Making my own radio

Written on July 6, 2009

While I am thinkering with stuff, I like to listen to the radio - more precisely to Studio Brussels. But sometimes I prefer to listen to one of my own CD's. Until now I've used the radio that I have received for my Solemn Communion about 10 years ago. This AM/FM radio is capable of playing audio cassettes and CD's. But I was growing tired of burning new compilations of about 20 songs or 80 minutes - the normal storage capacity of a 700 MB audio CD. This article will describe how I made myself a nice looking radio. But don't be fooled, I won't cover the internal electronics. Instead of starting from scratch, I built this radio from my previous car radio. So basically all I had to do was connecting the appropriate wires with 2 speakers and generating a voltage of 12 Volts. This radio would be a significant improvement because it has many other features and it's also capable of playing MP3 CD's, USB flash drives and SD/MMC cards.

Preparation

For starters you need some wooden plates and slats to build the casing. You also need a car radio, 2 simple speakers and a short stereo cable. Because normally a car radio is powered by a 12 Volts car battery, you should get yourself an AC/DC converter. The picture below displays my Axxion AR-501CD. You can observe an instruction manual, 2 connectors, the radio itself and the frontpanel.

Contents of the Axxion AR-501CD
Contents of the Axxion AR-501CD

Building the casing

This part takes the most time, depending on your sawing and nailing skills. Personally it took me about 6 hours without any sofisticated tools: a regular buzz saw, a drill, a hammer and some small nails. The following picture shows how I made the speaker holes - a 95 mm saw that can be mounted on any drill does the trick.

Hole saw
Hole saw

The dimensions of this casing can be chosen freely. Just take into account that all parts fit in. The dimensions I chose are 50x20x20 cm (width x length x height). It's quite a wide casing because my car radio was about 18 cm wide and both speakers were approximately 12 cm round.

Powering up

As stated before, a car radio should be powered by a 12 Volts power supply. First I tried to connect a 12 Volts power supply of an old scanner. Unfortunately this only outputs a current of 1.25 Amps. And as you all know from physics: power (in Watts) = voltage (in Volts) x current (in Amps). So a current of 1.25 Amps gives a power of 15 Watts, which is not enough to produce a decent sound. And too few Watts can also fry your power supply when playing loud sounds. To solve this problem I bought myself an AC/DC converter (see below). This converter outputs 5 Amps which is much better.

AC/DC convertor
AC/DC convertor

Connecting all parts

After mounting both speakers in the casing and fitting the radio into place, it's now time to connect all parts together. A normal car radio has 2 connectors, one for power concerns and one for the speakers. The instruction manual contains the necessary information about these connectors (see picture below).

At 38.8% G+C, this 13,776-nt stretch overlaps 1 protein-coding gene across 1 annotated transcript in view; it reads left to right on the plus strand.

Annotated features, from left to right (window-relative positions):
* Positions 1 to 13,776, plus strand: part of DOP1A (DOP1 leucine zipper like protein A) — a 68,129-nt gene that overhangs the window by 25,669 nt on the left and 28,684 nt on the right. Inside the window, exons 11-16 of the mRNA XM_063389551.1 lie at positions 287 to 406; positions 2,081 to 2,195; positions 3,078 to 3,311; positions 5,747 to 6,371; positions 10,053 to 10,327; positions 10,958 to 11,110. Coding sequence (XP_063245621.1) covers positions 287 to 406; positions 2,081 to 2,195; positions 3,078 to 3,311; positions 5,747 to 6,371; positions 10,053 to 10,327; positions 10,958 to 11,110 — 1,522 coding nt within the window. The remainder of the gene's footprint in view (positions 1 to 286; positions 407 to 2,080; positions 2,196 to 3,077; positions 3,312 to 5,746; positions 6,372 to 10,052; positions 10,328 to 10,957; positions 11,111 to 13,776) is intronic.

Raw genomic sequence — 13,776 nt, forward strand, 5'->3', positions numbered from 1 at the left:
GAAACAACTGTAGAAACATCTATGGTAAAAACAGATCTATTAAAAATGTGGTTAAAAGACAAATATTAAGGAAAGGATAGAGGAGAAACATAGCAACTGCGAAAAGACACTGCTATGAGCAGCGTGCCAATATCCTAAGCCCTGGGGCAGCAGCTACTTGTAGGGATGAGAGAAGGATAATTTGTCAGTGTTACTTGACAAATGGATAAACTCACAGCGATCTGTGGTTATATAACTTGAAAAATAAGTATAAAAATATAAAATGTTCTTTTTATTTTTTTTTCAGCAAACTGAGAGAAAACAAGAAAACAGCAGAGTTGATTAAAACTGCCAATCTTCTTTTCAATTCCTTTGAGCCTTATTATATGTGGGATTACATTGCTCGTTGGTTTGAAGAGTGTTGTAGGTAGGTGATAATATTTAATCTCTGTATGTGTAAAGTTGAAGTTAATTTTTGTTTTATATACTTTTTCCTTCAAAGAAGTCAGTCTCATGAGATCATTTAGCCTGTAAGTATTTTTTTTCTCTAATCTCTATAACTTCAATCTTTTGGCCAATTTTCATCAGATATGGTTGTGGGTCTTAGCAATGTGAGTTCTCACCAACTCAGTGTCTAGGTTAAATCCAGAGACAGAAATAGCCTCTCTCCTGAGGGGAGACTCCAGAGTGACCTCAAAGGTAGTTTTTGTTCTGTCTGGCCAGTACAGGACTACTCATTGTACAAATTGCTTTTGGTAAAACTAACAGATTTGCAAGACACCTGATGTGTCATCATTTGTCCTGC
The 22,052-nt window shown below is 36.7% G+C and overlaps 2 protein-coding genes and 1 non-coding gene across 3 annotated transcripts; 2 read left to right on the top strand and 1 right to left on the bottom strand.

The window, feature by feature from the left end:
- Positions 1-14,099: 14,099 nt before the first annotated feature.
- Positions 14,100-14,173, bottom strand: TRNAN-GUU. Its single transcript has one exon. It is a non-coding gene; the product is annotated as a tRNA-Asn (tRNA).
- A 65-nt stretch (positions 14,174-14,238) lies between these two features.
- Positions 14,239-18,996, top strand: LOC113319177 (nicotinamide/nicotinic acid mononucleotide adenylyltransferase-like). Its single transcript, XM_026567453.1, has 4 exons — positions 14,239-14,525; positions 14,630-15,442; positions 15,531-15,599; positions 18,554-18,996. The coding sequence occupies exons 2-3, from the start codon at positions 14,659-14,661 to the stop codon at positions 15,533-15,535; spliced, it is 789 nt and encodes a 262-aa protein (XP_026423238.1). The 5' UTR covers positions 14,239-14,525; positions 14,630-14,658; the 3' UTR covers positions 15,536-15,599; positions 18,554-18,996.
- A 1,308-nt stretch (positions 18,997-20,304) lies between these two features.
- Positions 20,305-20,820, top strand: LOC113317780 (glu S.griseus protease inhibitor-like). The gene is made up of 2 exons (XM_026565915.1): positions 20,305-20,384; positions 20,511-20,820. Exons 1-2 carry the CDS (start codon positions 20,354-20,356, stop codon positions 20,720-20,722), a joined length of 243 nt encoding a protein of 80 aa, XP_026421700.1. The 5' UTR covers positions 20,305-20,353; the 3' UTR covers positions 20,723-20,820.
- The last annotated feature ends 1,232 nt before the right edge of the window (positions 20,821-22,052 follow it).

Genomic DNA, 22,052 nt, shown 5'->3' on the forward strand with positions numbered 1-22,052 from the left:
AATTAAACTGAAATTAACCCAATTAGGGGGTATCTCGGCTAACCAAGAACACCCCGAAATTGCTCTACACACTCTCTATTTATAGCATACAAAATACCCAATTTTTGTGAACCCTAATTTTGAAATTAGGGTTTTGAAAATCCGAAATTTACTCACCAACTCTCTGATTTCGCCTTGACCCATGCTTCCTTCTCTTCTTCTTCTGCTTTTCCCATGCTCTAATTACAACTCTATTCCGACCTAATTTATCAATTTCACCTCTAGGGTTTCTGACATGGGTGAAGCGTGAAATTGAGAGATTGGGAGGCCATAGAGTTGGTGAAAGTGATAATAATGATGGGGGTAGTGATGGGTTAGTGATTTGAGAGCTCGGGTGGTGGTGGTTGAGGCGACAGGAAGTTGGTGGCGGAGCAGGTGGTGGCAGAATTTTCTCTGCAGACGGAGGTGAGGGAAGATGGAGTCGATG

Manual concerning installation
Manual concerning installation

You have to connect the left and right front speakers with the ones in the casing. The other speaker pins can later be used to connect 2 rear speakers. The power plug of this car radio has 4 wires. You have to connect both the memory and ignition key wire with the positive pole, and the ground wire with the negative pole. The fourth wire can be used for an antenna. I've used a 12 Volts universal connector that can easily be plugged into the AC/DC converter. The following picture displays such a connector.

12 Volts universal connector
12 Volts universal connector

Connecting the wires can be done several ways, just make sure you have a proper conduction. I've used a soldering iron to bind both adjoining copper parts securely together. The solder was pure tin. The picture below shows my soldering iron.

My soldering iron
My soldering iron

End result

To conclude this article, I'd like to share some photographs of the end result.

Frontal view with an open casing
Frontal view with an open casing

Top view
Top view

Close-up of connected wires
Close-up of connected wires

Rear view with a 12 Volts universal connector
Rear view with a 12 Volts universal connector

Frontal view with a closed casing
Frontal view with a closed casing

I've installed this radio in my basement, and I've also connected 2 rear speakers. However I'm still undecided whether to paint it or not. Perhaps in silver or black? Any suggestions are welcome. Anyway, I'm hoping this article might inspire others!